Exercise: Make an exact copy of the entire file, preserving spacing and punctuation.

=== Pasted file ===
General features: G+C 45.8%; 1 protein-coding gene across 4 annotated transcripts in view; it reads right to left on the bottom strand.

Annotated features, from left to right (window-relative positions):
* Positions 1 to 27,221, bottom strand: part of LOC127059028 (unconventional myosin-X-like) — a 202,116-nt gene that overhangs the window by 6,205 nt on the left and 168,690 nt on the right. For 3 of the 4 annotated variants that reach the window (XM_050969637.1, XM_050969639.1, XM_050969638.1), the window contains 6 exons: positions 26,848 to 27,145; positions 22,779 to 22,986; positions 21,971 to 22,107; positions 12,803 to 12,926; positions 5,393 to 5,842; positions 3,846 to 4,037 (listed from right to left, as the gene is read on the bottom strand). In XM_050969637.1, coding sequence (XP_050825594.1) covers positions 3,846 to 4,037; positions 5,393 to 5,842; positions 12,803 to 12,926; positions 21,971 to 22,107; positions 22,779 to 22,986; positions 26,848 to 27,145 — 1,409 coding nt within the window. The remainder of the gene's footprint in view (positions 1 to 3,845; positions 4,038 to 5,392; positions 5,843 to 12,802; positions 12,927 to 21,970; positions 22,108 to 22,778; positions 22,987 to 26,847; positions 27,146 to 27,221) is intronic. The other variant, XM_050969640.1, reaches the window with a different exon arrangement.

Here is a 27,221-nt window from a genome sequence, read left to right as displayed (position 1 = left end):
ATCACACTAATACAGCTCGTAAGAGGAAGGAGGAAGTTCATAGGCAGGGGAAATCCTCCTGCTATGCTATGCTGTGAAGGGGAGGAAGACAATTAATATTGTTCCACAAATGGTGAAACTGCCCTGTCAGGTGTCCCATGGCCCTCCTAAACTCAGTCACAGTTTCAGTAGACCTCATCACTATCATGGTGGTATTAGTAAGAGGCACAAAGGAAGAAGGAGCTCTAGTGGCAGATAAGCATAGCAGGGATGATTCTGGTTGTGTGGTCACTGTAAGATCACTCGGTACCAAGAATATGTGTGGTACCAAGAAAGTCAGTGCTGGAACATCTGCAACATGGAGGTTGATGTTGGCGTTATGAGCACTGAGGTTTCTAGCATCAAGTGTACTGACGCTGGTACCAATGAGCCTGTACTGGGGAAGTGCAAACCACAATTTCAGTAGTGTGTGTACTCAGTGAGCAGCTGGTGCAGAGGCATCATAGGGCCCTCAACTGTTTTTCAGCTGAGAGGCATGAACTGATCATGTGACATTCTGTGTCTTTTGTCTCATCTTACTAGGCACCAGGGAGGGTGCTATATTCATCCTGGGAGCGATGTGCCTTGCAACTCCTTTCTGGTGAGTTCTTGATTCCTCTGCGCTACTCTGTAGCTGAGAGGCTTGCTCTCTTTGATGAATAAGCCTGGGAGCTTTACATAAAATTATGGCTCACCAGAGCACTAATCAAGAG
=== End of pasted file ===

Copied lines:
General features: G+C 45.8%; 1 protein-coding gene across 4 annotated transcripts in view; it reads right to left on the bottom strand.

Annotated features, from left to right (window-relative positions):
* Positions 1 to 27,221, bottom strand: part of LOC127059028 (unconventional myosin-X-like) — a 202,116-nt gene that overhangs the window by 6,205 nt on the left and 168,690 nt on the right. For 3 of the 4 annotated variants that reach the window (XM_050969637.1, XM_050969639.1, XM_050969638.1), the window contains 6 exons: positions 26,848 to 27,145; positions 22,779 to 22,986; positions 21,971 to 22,107; positions 12,803 to 12,926; positions 5,393 to 5,842; positions 3,846 to 4,037 (listed from right to left, as the gene is read on the bottom strand). In XM_050969637.1, coding sequence (XP_050825594.1) covers positions 3,846 to 4,037; positions 5,393 to 5,842; positions 12,803 to 12,926; positions 21,971 to 22,107; positions 22,779 to 22,986; positions 26,848 to 27,145 — 1,409 coding nt within the window. The remainder of the gene's footprint in view (positions 1 to 3,845; positions 4,038 to 5,392; positions 5,843 to 12,802; positions 12,927 to 21,970; positions 22,108 to 22,778; positions 22,987 to 26,847; positions 27,146 to 27,221) is intronic. The other variant, XM_050969640.1, reaches the window with a different exon arrangement.

Here is a 27,221-nt window from a genome sequence, read left to right as displayed (position 1 = left end):
ATCACACTAATACAGCTCGTAAGAGGAAGGAGGAAGTTCATAGGCAGGGGAAATCCTCCTGCTATGCTATGCTGTGAAGGGGAGGAAGACAATTAATATTGTTCCACAAATGGTGAAACTGCCCTGTCAGGTGTCCCATGGCCCTCCTAAACTCAGTCACAGTTTCAGTAGACCTCATCACTATCATGGTGGTATTAGTAAGAGGCACAAAGGAAGAAGGAGCTCTAGTGGCAGATAAGCATAGCAGGGATGATTCTGGTTGTGTGGTCACTGTAAGATCACTCGGTACCAAGAATATGTGTGGTACCAAGAAAGTCAGTGCTGGAACATCTGCAACATGGAGGTTGATGTTGGCGTTATGAGCACTGAGGTTTCTAGCATCAAGTGTACTGACGCTGGTACCAATGAGCCTGTACTGGGGAAGTGCAAACCACAATTTCAGTAGTGTGTGTACTCAGTGAGCAGCTGGTGCAGAGGCATCATAGGGCCCTCAACTGTTTTTCAGCTGAGAGGCATGAACTGATCATGTGACATTCTGTGTCTTTTGTCTCATCTTACTAGGCACCAGGGAGGGTGCTATATTCATCCTGGGAGCGATGTGCCTTGCAACTCCTTTCTGGTGAGTTCTTGATTCCTCTGCGCTACTCTGTAGCTGAGAGGCTTGCTCTCTTTGATGAATAAGCCTGGGAGCTTTACATAAAATTATGGCTCACCAGAGCACTAATCAAGAG